The client’s customers generate about 4 million reports a year. The number of possible paths through the software to generate these ad hoc reports is presently unknown, but we estimate that manual testing time would exceed 35 man years. So, how does one choose an optimal test case subset for testing today, and for regression testing later? We were brought in to help narrow the focus. What criteria can be used for tossing out the vast majority of test cases? Maybe A.I. can recognize production behavior patterns.
We began by using production driven test coverage and combinatorial analysis. This cutting edge approach to test design and test management is based on online analysis of data and metadata as indicators of functional usage gaps between different environments, i.e. test vs. production. This approach leverages COTS visualization software packages such as Weave or Tableau to visually represent data and metadata patterns as a test designer guide to identify gaps in test coverage. Our method offers 3 significant benefits:
- Online indication of gaps between how real life users use a product vs. how it is being tested. This identifies gaps (hidden patterns) that could not be found otherwise.
- Risk-based testing led by metadata factors such as indicators of coverage on functionality that is revenue generating vs. not, that is key user focused vs. not, and so on. This results in improved test coverage, profit/revenue and customer satisfaction.
- A method to define a subset test coverage (usable for regression or smoke testing) that is comprehensive and sufficient in cases of an infinite amount of functionality and combos which are impossible or prohibitively expensive to cover.
- All 3 benefits emphasize test cases focused more on real user, not avoided, behavior.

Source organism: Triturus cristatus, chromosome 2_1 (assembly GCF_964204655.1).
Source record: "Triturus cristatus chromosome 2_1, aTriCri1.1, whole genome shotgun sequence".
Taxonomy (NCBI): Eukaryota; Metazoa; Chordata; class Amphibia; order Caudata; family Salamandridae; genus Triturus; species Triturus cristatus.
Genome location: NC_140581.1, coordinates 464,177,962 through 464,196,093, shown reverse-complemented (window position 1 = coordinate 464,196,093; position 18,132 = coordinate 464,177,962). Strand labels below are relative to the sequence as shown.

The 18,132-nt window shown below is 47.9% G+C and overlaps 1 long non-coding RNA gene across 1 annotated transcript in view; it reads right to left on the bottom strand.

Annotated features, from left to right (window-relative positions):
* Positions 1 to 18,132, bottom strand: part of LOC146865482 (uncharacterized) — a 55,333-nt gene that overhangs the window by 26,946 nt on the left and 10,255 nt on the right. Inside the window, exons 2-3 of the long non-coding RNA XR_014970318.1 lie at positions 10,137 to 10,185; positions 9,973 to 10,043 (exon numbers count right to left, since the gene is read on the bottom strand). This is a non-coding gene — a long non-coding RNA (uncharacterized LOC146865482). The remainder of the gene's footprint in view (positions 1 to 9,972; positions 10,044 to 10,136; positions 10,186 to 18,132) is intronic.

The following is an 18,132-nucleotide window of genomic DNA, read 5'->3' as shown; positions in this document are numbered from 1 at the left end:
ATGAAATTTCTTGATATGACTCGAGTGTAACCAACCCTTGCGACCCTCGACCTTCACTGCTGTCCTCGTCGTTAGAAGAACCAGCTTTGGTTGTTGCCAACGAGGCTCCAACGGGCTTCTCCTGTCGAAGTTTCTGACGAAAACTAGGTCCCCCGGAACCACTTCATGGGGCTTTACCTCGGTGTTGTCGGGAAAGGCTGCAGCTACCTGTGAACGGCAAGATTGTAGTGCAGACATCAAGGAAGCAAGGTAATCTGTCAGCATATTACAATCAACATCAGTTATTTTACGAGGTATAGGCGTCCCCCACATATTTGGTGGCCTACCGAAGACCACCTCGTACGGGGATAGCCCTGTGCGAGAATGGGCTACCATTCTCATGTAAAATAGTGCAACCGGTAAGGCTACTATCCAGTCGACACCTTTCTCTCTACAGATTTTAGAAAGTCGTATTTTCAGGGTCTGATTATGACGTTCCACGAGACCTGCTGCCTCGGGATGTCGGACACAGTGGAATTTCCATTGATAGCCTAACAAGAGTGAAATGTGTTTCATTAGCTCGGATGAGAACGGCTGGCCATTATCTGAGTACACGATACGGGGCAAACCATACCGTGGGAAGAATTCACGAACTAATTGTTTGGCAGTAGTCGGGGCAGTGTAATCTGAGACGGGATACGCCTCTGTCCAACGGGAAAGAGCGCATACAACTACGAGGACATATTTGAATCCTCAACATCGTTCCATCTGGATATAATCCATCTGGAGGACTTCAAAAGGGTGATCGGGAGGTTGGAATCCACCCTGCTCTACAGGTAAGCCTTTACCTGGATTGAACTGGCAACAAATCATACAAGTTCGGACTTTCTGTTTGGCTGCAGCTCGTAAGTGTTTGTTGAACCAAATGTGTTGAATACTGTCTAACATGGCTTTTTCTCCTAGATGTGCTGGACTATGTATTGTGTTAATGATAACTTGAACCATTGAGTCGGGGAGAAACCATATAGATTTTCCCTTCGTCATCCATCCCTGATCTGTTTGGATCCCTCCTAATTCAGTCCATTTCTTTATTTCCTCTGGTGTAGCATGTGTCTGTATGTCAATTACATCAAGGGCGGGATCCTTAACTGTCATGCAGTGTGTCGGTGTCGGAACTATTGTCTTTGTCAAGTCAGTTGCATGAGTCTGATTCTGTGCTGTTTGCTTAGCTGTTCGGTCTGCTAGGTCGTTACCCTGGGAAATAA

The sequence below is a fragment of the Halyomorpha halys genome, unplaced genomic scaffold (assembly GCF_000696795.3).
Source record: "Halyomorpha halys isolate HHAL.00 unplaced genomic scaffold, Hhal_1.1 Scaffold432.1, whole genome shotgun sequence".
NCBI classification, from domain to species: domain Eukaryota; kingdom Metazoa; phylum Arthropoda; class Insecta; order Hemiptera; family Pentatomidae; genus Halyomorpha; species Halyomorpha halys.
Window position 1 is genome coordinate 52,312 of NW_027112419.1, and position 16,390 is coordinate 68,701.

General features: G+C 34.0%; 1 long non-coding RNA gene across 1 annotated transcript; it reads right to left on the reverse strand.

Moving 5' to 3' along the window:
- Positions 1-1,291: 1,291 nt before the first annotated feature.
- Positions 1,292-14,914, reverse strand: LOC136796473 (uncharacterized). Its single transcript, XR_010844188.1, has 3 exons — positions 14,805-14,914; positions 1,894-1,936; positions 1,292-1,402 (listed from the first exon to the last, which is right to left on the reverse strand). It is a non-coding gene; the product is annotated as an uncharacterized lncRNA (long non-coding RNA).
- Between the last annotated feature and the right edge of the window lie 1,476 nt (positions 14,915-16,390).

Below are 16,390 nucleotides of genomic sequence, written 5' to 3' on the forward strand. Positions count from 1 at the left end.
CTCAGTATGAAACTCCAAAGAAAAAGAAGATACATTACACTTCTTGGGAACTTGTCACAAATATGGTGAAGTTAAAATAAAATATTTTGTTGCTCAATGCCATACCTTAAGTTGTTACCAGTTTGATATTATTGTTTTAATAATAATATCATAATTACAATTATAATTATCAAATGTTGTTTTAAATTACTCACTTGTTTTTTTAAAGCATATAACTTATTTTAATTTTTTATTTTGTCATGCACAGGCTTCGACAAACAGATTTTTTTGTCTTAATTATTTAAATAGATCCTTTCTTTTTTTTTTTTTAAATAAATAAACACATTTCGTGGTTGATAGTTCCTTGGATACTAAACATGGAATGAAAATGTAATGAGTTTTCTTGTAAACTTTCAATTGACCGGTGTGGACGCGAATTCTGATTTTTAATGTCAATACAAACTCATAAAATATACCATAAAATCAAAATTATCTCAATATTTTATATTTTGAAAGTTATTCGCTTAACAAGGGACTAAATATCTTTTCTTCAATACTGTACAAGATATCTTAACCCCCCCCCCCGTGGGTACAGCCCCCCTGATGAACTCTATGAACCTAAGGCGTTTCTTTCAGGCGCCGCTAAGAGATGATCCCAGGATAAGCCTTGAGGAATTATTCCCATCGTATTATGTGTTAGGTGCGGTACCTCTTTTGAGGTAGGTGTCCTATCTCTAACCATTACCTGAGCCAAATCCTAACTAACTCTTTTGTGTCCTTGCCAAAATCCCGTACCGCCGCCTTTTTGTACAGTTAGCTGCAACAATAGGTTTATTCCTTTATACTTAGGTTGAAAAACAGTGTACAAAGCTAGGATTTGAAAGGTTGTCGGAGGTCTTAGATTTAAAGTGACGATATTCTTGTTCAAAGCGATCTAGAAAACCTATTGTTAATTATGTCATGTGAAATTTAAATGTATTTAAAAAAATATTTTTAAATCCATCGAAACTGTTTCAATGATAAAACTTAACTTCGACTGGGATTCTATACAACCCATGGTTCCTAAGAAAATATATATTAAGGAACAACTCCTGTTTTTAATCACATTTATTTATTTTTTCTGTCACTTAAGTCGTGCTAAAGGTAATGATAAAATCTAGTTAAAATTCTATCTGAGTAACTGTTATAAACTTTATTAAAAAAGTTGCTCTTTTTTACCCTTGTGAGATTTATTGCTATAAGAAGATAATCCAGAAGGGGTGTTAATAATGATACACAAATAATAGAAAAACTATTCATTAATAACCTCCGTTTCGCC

Once we understood the overall structure (DB schema, table joins and relationships, how information flowed between tables, and how it flowed between the metadata and Sybase), we began our pattern-hunting exploration. We filtered and analyzed the hits or counts in every category, the traffic, hours of activity, permission levels, data sources targeted, app servers and DB servers utilized for the same over a month. Next came comparisons with test data, using the same analysis approach for an apples to apples comparison.
Weave successfully found the patterns we sought, analyzing more axes at once than people can. We displayed how concentration patterns differed between production and QA’s efforts. Production environment usage metrics showed the daily, weekly and monthly reports types as well as filters used. The study included report count analysis for different modules representing different business names, usage of app servers and DB servers, different frequencies or data sources, access roles for permissions and security, and suppression use, showing how emphasis strayed between Production and QA for each area. This analysis showed QA environment testing gaps clearly, as well as performance concerns during heavy usage that were outside the initial project scope but easily visible from the observed data, and of interest to the customer.
While total test coverage solution is unrealistic, we found how to greatly improve the quality of the data presented. The level of increased test coverage and resulting quality improvement is not yet determinable, but we remain confident that improvements can be made after completing an in-depth analysis.
As we proceed, A.I. strategies will help map known bugs to gaps in coverage. Meanwhile, the human effort will have engineers investigate data problem sources giving consideration to Bad Calculations, Incorrect Data Segmentation, ETL Issues, Data Quality Issues, and Display/GUI Issues among other possible causes. The test engineers will ultimately select several workflows to analyze in depth and will run pilot tests of various possible test automation solutions.
Through use of A.I. techniques, we at QualiTest Group can now make predictions about data usage for 3, 6, 9, 12 months down the line by looking at past data patterns. Any information gained through A.I. can only help strengthen the communication between Business and QA, helping to further goal creation, the overall QA process, and information transfer. And that’s a goal that any non-artificial intelligence would be happy with.